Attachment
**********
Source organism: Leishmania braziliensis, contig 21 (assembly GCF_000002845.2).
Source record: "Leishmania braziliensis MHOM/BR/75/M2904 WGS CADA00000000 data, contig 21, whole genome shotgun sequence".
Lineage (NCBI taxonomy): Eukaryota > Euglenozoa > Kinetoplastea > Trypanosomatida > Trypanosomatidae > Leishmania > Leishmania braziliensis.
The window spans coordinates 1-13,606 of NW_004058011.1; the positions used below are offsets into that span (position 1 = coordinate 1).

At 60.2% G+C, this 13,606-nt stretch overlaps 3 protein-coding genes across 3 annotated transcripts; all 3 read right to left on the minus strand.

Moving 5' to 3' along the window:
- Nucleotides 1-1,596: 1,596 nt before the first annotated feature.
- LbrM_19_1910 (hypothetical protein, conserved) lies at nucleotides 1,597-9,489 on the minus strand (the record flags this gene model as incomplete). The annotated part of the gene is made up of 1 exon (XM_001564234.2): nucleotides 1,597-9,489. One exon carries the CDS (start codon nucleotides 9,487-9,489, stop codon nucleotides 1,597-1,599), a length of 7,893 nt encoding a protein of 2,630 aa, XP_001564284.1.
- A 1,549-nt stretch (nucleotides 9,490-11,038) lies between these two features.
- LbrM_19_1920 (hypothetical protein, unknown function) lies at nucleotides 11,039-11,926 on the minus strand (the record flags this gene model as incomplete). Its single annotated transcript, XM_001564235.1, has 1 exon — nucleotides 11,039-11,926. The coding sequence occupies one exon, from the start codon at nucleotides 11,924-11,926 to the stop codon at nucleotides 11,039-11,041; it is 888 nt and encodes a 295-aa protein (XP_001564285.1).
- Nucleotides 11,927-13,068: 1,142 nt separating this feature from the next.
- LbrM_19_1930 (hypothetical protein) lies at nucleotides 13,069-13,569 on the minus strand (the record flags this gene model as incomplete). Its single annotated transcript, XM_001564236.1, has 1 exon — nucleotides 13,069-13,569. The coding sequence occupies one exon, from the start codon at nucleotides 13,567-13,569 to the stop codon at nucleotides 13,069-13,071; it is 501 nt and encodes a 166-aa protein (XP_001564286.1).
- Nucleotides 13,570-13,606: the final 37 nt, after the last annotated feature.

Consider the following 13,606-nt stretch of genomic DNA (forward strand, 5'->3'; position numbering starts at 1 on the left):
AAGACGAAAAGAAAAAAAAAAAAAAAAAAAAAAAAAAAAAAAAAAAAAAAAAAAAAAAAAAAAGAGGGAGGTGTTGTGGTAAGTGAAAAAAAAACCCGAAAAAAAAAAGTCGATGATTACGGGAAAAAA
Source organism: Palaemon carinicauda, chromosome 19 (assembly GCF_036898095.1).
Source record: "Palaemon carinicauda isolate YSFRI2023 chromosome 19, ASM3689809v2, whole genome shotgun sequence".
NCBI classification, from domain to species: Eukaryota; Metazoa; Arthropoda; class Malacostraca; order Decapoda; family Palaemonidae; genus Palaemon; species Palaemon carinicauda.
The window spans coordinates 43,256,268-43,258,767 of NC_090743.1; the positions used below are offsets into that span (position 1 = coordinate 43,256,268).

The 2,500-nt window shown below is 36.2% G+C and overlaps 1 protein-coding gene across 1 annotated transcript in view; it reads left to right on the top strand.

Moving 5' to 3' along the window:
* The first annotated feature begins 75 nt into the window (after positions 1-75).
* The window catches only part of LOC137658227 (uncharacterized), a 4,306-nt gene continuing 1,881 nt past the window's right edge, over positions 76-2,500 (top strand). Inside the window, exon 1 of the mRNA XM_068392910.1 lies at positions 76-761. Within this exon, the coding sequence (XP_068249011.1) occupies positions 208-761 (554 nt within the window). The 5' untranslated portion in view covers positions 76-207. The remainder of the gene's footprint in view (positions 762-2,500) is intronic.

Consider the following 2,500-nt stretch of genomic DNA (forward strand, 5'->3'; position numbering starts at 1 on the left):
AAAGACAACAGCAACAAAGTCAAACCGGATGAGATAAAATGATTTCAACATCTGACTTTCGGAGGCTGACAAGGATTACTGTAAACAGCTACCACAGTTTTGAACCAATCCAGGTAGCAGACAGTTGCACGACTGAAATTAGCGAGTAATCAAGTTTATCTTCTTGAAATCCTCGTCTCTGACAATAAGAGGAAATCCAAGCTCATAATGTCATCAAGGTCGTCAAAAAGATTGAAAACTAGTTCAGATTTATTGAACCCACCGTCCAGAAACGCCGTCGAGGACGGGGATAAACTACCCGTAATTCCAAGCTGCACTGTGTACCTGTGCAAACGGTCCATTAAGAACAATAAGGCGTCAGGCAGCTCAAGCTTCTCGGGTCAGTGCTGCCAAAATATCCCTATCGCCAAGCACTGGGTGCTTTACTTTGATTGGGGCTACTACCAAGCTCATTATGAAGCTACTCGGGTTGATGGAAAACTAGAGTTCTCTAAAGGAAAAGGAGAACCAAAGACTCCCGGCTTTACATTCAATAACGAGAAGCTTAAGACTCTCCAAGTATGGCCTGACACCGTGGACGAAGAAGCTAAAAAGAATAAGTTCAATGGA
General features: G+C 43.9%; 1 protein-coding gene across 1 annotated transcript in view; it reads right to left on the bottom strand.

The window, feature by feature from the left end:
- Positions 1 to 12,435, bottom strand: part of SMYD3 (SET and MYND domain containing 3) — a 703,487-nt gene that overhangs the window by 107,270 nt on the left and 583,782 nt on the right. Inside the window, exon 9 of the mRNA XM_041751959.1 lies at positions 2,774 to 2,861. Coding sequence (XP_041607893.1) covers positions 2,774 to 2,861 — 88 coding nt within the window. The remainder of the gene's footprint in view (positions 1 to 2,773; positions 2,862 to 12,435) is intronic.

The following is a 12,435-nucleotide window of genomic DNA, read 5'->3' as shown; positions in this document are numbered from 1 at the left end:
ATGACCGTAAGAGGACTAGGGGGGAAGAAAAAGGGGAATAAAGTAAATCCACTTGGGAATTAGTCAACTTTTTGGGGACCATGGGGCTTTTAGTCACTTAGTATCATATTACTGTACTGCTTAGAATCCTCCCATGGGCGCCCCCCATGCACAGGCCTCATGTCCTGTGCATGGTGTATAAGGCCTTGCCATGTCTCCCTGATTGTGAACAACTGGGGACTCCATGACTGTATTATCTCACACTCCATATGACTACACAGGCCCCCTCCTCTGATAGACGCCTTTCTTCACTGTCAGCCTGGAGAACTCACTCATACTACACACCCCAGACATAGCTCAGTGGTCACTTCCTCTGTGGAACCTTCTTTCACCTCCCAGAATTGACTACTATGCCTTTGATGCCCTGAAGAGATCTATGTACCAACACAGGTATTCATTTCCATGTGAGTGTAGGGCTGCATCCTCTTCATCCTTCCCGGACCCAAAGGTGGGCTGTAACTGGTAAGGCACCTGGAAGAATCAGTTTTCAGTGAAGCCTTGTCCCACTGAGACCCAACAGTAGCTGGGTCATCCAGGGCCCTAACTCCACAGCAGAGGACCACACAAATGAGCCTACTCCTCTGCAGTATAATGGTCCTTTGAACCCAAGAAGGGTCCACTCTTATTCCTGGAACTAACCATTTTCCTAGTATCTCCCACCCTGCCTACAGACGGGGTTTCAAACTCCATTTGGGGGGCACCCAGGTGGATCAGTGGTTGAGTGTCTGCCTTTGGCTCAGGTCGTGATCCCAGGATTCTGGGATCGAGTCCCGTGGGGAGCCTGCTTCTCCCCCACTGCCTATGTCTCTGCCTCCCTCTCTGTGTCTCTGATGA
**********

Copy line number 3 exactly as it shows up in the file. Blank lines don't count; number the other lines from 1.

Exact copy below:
Lineage (NCBI taxonomy): Eukaryota > Euglenozoa > Kinetoplastea > Trypanosomatida > Trypanosomatidae > Leishmania > Leishmania braziliensis.